Edited by Bruce A. Seaman and Dennis R. Young
Chapter 20: Federal Tax Policy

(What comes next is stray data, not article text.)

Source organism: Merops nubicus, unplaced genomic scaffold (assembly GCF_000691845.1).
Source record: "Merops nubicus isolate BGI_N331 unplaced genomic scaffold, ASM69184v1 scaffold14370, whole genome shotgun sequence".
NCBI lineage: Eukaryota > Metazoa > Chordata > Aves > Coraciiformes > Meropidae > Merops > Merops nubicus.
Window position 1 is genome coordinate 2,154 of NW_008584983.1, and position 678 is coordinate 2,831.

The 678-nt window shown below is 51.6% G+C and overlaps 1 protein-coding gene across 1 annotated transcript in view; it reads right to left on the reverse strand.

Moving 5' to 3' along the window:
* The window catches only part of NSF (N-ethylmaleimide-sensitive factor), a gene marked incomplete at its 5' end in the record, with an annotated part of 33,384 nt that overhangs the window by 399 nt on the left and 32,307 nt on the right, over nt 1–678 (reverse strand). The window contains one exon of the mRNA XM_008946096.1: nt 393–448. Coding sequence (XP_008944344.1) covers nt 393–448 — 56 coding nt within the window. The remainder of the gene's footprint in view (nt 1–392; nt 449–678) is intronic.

Michael Rushton Introduction This chapter is concerned with the state of recent economic research on the impacts of the tax policy of the US federal government on nonprofit organizations. For comprehensive surveys of the laws governing tax exemption readers are directed to Fishman and Schwarz (2003) and Simon et al. (2006). The chapter will cover three significant aspects of tax policy: the exemption for nonprofits from the corporate income tax, with the exception of those net revenues subject to the unrelated business income tax (UBIT); the deduction of charitable donations from the base of the personal income tax; and the deduction of charitable gifts from the base of the estate tax. Of these three topics, the first deals with the tax treatment of earnings of nonprofits, and the second and third deal with the effects on donations to nonprofits. What do we know? What remains to be studied? Nonprofit organizations in the USA with section 501(c)(3) status do not pay corporate income taxes on their net revenues. The tax exemption is granted when the nonprofit can establish that it is for a charitable purpose, which is defined by the Internal Revenue Code to include ‘religious, charitable, scientific, testing for public safety, literary or educational purposes, or to foster national or international amateur sports competition (but only if no part of its activities involve the provision of athletic facilities or equipment), or for the prevention of cruelty to children or animals’, and also that the nonprofit abides by the...
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